He’s now 7.5 and we are heading back to the speech therapist on a cancellation basis. Why? He wants to go back! His awesome therapist gave us some good tools to work on at home during the year and a half we were out of therapy. Those tools helped us get everything corrected except for his “s” lisp which is why we are going back for more guided help on this one letter. Our son has been asking for a year now, “Can I go see Teacher Sherry?” Now he’s ready, excited, and it will be a treat not weekly struggle to get it all together to get out the door.

    As parents we need to assess our kids ourselves and make decisions that best fit our kids and our families. The doctors and therapists are all doing their best, but they also often have unrealistic expectations of what a kid can handle. Yes. He needs OT, PT, and ST. He still does. But he can’t emotionally handle the stress of three therapy appointments a week plus doctors appointments and school (homeschool for us but there pressure is still there) and swimming and and and. It’s just too much. So, we pull back. We adjust. We do therapy work at home.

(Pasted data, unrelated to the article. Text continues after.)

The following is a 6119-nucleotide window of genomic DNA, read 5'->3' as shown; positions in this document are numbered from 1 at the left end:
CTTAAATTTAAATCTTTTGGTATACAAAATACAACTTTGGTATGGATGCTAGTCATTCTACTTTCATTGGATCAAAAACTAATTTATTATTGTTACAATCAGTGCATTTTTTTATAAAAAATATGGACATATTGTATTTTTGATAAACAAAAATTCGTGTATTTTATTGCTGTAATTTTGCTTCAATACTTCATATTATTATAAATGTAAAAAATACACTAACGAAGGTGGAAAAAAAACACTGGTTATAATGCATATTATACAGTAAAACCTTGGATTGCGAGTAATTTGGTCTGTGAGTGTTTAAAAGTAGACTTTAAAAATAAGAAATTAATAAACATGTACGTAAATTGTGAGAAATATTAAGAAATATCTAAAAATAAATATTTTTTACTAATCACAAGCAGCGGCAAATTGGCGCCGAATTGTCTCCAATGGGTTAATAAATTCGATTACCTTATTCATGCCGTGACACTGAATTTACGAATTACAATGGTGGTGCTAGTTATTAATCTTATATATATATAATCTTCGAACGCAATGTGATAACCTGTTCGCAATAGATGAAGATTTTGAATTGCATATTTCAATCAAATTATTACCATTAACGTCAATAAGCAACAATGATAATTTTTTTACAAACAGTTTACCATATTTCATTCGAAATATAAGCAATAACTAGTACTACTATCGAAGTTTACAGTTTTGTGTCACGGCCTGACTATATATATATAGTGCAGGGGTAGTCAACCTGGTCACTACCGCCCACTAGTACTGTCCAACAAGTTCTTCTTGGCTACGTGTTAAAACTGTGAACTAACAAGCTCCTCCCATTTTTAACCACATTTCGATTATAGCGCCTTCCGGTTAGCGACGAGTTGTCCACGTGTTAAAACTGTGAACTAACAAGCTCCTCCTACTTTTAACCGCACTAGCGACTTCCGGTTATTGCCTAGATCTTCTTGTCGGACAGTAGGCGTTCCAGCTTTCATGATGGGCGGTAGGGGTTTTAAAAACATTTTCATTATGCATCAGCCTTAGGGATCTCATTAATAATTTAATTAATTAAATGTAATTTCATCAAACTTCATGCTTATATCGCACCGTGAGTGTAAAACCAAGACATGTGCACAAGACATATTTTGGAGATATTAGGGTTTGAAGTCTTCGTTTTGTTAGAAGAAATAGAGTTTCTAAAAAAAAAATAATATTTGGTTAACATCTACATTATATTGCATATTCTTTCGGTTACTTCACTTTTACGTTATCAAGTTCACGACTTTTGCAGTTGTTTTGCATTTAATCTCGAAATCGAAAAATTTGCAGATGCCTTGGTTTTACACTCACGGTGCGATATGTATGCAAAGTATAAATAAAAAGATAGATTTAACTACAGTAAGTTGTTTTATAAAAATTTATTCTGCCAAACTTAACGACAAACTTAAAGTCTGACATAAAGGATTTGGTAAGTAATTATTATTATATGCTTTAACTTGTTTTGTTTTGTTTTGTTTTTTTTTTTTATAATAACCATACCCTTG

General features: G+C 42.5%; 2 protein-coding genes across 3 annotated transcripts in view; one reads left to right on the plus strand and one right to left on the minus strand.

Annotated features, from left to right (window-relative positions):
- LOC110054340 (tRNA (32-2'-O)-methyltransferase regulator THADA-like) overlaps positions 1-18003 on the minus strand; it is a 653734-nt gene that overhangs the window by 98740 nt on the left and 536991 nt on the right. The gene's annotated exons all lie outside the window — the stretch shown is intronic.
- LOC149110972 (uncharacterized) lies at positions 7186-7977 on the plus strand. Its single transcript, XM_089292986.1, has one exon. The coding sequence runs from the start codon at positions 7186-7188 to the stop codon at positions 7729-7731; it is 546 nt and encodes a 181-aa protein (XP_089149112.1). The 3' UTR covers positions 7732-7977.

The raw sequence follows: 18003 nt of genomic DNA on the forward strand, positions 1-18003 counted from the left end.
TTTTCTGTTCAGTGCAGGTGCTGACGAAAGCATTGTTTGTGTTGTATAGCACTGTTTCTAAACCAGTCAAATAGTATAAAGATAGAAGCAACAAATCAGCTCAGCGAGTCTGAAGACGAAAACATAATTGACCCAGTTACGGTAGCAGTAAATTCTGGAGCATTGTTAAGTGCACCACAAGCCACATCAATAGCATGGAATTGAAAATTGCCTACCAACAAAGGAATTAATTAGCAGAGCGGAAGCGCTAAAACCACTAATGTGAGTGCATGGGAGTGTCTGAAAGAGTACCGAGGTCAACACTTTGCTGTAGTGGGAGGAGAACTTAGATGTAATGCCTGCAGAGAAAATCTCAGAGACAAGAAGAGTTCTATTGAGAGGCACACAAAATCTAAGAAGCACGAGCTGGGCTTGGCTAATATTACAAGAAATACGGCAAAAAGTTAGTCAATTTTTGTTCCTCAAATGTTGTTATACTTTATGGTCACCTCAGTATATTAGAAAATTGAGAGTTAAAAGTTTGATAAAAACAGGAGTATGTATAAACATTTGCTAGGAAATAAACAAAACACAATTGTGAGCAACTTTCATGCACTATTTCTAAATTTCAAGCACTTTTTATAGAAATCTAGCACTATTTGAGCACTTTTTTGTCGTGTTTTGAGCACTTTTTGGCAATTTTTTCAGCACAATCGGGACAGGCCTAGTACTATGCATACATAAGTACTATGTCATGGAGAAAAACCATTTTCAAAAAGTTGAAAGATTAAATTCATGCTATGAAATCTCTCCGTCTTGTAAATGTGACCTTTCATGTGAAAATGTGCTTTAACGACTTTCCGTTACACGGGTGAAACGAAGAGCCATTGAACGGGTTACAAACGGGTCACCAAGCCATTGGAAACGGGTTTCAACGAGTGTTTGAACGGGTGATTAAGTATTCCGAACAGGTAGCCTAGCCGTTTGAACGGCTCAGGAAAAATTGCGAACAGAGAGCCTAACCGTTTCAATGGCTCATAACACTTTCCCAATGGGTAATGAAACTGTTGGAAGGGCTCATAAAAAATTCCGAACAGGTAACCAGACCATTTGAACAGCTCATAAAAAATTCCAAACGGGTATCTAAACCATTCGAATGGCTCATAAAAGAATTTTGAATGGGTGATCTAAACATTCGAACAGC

Thank you for all the great resources you have provided. I’m actually going to share this post with our speech therapist because she is awesome. She loves giving parents great tools for at home.

    Many blessings on your journey.

    1. So well said, Brett. I love what you share here. It is so similar to what our approach has been (and continues to be). Thank you!

  2. There are some great suggestions here. My son has dyspraxia, which can affect speech production at times. I really like the idea of speech to text as a way for him to check intelligibility – and how to practise at home without adding another set of appointments to life! Thank you.

    1. Speech to text has been wonderful for my son. Thank you for taking the time to comment. 🙂